Despite strong evidence that team-based care models do effectively achieve their goals of improved health outcomes, happier patients and more satisfied physicians and staff, most practices need more help than is currently available to learn how to transform, according to a study published in the journal Population Health Management.
For example, the "top-of-license team," one of three models studied by Dr. Debora Goetz Goldberg and colleagues from George Washington University, Virginia Commonwealth University and Carilion Family Medicine, has been proven to allow practices to significantly boost access, profits, patient satisfaction and disease control, but requires practices to hire and train more nurses to make the model work.
In addition, all three of the models reviewed require practices to incorporate technology such as electronic health records and patient registries into their patient flow. Responsibilities for inputting and sharing data are shared or delegated differently among various models, and practices need to figure out how to best assign those roles.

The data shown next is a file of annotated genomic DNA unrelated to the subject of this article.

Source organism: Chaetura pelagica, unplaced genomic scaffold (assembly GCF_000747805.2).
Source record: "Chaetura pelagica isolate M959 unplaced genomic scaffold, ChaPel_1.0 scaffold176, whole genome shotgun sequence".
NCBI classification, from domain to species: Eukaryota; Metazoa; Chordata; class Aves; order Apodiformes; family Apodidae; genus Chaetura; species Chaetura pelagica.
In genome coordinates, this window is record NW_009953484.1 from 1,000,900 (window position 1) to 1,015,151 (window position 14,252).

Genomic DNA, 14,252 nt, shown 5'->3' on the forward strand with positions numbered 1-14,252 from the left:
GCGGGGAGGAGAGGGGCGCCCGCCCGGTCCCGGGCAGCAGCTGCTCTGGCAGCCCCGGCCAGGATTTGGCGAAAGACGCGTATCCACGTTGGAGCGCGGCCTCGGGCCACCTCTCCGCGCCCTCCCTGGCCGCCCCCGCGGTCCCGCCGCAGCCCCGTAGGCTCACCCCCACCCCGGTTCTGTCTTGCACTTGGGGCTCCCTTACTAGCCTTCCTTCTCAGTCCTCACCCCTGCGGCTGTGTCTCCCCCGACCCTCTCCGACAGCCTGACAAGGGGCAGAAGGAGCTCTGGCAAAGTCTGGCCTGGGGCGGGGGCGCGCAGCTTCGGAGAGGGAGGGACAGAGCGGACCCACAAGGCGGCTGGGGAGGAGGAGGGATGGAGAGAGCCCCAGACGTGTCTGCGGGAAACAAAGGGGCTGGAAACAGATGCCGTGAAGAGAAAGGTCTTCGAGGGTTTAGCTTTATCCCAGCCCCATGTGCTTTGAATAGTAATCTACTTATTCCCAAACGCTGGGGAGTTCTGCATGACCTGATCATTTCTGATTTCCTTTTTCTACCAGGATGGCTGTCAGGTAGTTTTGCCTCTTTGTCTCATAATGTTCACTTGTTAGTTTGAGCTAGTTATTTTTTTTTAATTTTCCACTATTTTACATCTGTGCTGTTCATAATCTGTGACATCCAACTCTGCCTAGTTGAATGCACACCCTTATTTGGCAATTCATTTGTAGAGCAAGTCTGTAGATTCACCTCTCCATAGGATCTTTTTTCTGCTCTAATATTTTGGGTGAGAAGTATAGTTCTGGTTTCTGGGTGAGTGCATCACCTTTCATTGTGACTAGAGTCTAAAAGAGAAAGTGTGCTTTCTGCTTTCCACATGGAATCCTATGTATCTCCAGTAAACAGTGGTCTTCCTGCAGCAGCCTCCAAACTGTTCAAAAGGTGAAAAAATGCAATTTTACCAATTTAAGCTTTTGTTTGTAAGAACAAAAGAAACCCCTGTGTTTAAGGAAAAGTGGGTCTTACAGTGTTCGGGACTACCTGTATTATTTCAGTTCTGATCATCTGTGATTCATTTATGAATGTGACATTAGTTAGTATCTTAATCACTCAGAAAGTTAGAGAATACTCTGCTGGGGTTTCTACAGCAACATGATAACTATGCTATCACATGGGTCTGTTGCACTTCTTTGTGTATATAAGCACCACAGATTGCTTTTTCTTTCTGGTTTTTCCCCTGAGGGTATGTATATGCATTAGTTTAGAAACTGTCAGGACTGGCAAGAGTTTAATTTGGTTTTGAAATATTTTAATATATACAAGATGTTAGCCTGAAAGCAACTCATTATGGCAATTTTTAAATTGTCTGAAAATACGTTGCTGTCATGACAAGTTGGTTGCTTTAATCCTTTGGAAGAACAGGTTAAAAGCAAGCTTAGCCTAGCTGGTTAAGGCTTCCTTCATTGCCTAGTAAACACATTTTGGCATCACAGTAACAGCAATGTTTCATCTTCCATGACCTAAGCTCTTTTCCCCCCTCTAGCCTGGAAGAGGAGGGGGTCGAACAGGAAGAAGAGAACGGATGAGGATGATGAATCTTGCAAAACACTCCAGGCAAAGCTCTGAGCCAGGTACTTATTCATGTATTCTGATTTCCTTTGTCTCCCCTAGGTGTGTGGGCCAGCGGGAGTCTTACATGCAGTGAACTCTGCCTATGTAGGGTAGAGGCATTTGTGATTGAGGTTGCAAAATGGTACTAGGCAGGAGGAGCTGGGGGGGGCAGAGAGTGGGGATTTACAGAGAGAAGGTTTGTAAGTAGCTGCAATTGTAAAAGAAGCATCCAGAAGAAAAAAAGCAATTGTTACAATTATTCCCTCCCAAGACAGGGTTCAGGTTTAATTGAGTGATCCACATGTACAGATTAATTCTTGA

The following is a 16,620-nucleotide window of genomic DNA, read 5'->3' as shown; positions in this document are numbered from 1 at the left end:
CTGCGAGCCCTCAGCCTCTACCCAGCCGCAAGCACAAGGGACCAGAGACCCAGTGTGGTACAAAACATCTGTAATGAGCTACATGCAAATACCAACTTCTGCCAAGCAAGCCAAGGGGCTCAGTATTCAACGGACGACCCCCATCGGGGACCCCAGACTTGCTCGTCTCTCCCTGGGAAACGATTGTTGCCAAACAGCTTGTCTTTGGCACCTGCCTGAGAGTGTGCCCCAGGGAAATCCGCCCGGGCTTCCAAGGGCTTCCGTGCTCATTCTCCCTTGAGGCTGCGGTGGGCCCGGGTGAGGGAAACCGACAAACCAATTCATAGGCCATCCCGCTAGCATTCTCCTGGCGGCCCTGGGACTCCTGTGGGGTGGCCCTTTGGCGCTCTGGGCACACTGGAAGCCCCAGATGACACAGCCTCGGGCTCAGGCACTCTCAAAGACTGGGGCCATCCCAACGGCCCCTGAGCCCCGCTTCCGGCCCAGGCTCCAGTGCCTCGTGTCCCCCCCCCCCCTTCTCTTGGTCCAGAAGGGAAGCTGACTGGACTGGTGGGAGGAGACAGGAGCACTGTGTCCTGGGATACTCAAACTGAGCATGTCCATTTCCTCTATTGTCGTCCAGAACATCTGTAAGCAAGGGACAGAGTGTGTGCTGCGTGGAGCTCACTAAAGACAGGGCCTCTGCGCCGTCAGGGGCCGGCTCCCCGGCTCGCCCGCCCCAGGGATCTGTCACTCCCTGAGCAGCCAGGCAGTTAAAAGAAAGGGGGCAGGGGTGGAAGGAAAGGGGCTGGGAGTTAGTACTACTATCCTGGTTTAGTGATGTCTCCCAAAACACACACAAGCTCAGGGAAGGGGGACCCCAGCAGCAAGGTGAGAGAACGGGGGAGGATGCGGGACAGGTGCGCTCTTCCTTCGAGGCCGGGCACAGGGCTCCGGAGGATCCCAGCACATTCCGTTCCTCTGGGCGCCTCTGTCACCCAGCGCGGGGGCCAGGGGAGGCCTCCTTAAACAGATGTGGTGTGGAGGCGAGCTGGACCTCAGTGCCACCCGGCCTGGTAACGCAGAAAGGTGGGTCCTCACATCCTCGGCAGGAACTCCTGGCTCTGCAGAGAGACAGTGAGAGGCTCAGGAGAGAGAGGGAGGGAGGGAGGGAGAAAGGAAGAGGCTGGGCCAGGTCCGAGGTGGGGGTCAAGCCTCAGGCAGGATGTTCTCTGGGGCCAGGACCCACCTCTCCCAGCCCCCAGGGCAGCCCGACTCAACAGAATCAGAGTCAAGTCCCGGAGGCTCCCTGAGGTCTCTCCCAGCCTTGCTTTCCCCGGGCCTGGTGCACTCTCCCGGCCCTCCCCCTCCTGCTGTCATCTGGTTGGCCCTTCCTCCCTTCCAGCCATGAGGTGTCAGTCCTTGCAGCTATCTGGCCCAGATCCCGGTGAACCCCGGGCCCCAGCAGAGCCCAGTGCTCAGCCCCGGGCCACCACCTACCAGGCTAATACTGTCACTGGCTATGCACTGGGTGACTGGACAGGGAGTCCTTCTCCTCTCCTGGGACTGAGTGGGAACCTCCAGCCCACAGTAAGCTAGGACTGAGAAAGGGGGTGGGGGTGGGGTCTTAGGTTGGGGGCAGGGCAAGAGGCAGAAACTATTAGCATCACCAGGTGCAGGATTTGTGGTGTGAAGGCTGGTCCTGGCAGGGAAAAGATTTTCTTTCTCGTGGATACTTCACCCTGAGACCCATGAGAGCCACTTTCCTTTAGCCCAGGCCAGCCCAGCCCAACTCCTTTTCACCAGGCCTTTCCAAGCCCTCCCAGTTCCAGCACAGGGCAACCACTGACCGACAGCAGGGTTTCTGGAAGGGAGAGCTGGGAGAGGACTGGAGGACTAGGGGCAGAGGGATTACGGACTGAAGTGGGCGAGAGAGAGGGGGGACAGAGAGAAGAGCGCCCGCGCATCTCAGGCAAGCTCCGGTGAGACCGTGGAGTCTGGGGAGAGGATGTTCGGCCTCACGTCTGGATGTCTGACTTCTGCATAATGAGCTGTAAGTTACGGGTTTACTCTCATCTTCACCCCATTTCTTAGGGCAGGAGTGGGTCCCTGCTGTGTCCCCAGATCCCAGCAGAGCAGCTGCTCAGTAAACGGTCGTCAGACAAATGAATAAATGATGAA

To prepare for the increase in primary care demand expected by the Affordable Care Act, an aging patient population and shortage of providers, the authors wrote that it is "incumbent upon health services researchers to continue to examine what team-based care models are most effective, what makes it possible to create and sustain these models, and how effective models can be disseminated to the majority of primary care practices in the United States." They added: "This is particularly important for independent practices, which generally have less access to expertise and capital to assist them to transform their practices into more efficient and effective models."
To solve this problem, primary care could benefit from a concept known in agriculture as "extension agent services," in which leaders in industry transformation coach others in the community to incorporate new technology and care-delivery mechanisms into their practices. Such coaches could be particularly valuable in educating their primary care peers on the topics of preventive medicine, health promotion, chronic disease management, mental and behavioral health services, evidence-based therapies and techniques, quality improvement techniques and practice transformation, according to researchers.
Although a primary care extension agent program is indeed included in the Affordable Care Act, it has yet to be funded, the authors noted.